The historic trial is the first time so many countries will have to defend themselves in front of any court in the world. All 27 European Union member states, the UK, Turkey, Russia and Norway are among the defendants.
The Portuguese youth, aged between 11 and 24, say governments’ inaction on climate change breaches their human rights and discriminates against young people.
Devastating heat and wildfires in Portugal are restricting their ability to sleep and exercise, harming their physical health and causing mental distress. They also say that climate anxiety is now widespread among their generation.
"The fires are very close to where I live," Martim Duarte Agostinho, 20, told Euronews in Strasbourg ahead of the trial.
"Fires that have already put my life and the lives of my sisters at risk. School days have been lost because of one of my minor respiratory illnesses," he explained.
Dunja Mijatović, Human Rights Commissioner of the Council of Europe, intervened as a third party during the first day of the trial on Wednesday.
She told Euronews that "the time is right, that we move from words to deeds."
"We know there are numerous resolutions, numerous conventions, wonderful words on paper. But the action is missing," she added.
Climate change knows no borders
A contentious issue will be whether the court accepts that countries other than Portugal have obligations to protect the six young people from the devastating effects of climate change.
The youth say that while they live on the front line of the climate crisis, with Portugal facing record-breaking heat and deadly wildfires in recent years, global warming knows no borders. If the planet continues to warm on its current course, Portugal will face heatwaves of 40°C lasting for a month or more.
Previous ECHR rulings say countries are responsible for the human rights of people outside its borders in “exceptional cases”.
But the defending governments claim the young people have not provided sufficient evidence that there is a “direct causal link” between the governments’ climate policies and the harm they have suffered. They say no sufficient medical evidence has been presented to demonstrate damage to physical and mental health.
They also rebuke their responsibility to protect the human rights of citizens beyond their own jurisdictions.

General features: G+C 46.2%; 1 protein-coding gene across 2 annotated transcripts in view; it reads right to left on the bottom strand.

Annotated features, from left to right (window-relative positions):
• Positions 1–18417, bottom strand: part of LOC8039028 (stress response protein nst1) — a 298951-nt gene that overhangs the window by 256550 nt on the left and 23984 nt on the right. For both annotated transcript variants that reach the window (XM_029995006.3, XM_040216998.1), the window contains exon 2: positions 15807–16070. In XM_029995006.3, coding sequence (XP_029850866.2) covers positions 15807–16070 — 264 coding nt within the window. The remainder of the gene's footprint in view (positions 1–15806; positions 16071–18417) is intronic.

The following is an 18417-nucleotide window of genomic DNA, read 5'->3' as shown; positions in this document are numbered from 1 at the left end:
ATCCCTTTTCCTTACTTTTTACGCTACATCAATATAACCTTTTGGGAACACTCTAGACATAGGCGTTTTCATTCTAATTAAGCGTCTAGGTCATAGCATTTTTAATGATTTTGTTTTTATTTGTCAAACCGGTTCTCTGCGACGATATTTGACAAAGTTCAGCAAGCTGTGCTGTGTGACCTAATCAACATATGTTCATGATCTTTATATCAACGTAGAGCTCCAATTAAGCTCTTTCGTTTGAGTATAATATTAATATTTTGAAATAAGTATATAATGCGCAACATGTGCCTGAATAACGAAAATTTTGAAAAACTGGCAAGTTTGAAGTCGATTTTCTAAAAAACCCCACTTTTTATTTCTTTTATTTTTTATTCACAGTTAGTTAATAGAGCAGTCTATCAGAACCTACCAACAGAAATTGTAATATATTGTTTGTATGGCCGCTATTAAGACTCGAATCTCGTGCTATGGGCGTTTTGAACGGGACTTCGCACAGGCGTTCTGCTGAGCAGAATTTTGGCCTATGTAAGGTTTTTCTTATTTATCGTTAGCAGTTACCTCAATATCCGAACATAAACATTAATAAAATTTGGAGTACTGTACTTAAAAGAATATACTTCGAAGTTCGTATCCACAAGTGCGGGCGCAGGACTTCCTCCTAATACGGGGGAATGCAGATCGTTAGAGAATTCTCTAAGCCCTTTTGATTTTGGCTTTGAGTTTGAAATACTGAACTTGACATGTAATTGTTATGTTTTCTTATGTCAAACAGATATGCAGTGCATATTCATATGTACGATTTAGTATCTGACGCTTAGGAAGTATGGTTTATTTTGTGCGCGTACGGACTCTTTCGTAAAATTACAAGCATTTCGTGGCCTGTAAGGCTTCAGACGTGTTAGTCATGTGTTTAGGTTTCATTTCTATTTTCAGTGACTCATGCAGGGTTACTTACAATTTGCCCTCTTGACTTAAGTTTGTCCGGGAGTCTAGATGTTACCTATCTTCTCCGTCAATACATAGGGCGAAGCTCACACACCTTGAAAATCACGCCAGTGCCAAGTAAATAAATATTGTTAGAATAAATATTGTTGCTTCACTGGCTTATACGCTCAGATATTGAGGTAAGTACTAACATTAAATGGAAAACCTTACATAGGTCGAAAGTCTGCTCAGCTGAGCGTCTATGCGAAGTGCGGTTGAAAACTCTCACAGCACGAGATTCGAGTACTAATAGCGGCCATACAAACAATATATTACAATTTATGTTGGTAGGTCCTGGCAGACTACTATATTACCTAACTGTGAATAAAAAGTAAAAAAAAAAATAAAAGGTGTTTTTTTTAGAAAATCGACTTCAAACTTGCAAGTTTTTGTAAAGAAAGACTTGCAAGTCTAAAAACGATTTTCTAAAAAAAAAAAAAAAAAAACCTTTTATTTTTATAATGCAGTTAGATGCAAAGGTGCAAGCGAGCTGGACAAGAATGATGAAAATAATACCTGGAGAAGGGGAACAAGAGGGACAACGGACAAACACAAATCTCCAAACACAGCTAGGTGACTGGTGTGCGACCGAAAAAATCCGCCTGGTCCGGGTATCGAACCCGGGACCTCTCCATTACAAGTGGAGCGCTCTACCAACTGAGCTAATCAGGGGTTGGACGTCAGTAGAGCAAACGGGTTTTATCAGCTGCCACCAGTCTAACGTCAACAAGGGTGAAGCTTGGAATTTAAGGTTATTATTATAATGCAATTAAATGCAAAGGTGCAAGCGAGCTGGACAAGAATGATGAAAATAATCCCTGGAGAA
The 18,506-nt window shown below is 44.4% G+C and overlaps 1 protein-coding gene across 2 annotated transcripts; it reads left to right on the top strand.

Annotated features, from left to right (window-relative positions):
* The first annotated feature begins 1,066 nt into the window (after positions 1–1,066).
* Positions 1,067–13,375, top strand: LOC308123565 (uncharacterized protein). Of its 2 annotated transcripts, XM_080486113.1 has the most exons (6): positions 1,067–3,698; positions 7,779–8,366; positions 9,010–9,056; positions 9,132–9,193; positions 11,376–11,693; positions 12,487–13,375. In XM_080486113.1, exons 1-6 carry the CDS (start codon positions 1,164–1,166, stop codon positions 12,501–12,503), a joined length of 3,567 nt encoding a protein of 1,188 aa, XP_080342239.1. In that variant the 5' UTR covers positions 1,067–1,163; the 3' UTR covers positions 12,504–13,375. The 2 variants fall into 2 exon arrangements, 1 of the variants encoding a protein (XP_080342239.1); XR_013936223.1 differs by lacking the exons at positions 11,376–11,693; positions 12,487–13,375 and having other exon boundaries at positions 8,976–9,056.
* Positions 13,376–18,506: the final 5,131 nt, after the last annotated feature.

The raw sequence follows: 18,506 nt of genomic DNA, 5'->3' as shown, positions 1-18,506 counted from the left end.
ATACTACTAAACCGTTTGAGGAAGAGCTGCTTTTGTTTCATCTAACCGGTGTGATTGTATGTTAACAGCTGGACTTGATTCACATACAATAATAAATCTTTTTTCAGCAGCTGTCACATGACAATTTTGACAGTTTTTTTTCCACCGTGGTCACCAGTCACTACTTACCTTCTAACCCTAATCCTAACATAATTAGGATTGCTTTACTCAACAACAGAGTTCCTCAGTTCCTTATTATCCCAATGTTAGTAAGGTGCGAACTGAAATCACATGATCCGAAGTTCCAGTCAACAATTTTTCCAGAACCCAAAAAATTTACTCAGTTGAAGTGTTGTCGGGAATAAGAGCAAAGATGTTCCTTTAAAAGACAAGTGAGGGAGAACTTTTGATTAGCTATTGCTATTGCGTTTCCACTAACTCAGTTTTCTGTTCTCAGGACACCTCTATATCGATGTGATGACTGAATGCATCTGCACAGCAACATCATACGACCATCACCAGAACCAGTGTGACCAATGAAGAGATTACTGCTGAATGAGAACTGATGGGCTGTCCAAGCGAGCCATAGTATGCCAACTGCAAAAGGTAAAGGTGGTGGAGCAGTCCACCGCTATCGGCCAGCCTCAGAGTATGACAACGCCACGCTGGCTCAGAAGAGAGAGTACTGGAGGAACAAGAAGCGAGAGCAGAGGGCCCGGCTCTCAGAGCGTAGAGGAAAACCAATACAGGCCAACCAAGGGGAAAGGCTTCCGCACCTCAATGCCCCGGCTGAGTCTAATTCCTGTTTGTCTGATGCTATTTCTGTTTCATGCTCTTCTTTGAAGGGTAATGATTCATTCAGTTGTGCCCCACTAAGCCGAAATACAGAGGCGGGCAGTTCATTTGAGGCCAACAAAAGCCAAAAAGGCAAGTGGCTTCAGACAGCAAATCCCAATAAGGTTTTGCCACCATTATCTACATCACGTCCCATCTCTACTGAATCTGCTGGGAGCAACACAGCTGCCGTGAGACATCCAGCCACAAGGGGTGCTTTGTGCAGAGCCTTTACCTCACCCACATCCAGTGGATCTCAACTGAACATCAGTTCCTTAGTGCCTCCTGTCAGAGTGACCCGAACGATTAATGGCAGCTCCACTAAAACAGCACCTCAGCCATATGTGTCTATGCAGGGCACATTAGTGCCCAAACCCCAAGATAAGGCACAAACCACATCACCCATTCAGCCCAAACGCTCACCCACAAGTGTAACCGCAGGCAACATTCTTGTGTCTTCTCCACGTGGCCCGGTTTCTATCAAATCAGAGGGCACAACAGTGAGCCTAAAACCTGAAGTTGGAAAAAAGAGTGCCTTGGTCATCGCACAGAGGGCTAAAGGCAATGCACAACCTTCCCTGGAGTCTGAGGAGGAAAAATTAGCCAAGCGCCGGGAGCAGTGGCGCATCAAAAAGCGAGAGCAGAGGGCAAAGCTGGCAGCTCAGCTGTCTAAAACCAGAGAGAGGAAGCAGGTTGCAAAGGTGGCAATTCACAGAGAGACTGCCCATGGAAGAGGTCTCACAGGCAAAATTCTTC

A legal landmark
According to the Portuguese youth, their right to life, family life, and privacy, as enshrined in the European Convention on Human Rights, are being violated.
They also say that governments are breaching their right to be free from torture, inhuman or degrading treatment, which was included upon the judges’ own recommendation. A positive outcome would make legal history, as the court has never found violations of this specific human right in a case concerning the environment.
According to Kate Higham, Policy Fellow at the Grantham Institute, London School of Economics, a positive decision could be used to “strengthen the arguments in domestic climate cases against governments, and potentially companies.”
“The case could represent a breakthrough for climate litigation. If it's successful on all the grounds, defendant governments would need to change course and cut emissions faster to show compliance with the ruling,” she said.
The case will be heard by a panel of 17 judges in the Strasbourg-based court, which earlier this year heard its first-ever climate lawsuits against European countries.
In March, a group of senior Swiss women and a former French mayor sued their governments for lack of decisive climate action.
Governments’ deadly inaction
The youth’s legal team will argue the 32 governments’ insufficient climate targets are directly responsible for the young people’s rapidly degrading quality of life.
“European governments’ climate policies are consistent with a catastrophic 3 degrees of global heating this century,” Gerry Liston, senior lawyer for GLAN, explained.
“For the brave youth-Applicants, that is a life sentence of heat extremes which are unimaginable even by today’s rapidly deteriorating standards,” he added.
The European Commission has been granted permission to intervene in the case as a third party.
In its written observations to the court, it claims the EU is “leading the efforts to achieve the objectives of the Paris agreement by setting itself even more ambitious GHG (greenhouse gas) emissions targets and by going beyond the minimum necessary to comply with its obligations under that agreement.”
The bloc also refers to its member states’ national energy and climate plans (NECPs), as proof of their roadmap to mitigate the devastating effects of climate change.
But countries, including France and Germany, have recently missed an EU deadline to update their NECPs.
Industry is also warning that the EU is set to miss its 2030 green energy goals.
A recent report by the German Federal Environment Agency (UBA) shows Germany is likely to miss its goal to cut greenhouse gas emissions by 65% by 2030.
The case comes as other European countries, such as the UK, roll back on key climate policies, including delaying the phaseout of diesel and petrol cars by five years to 2035.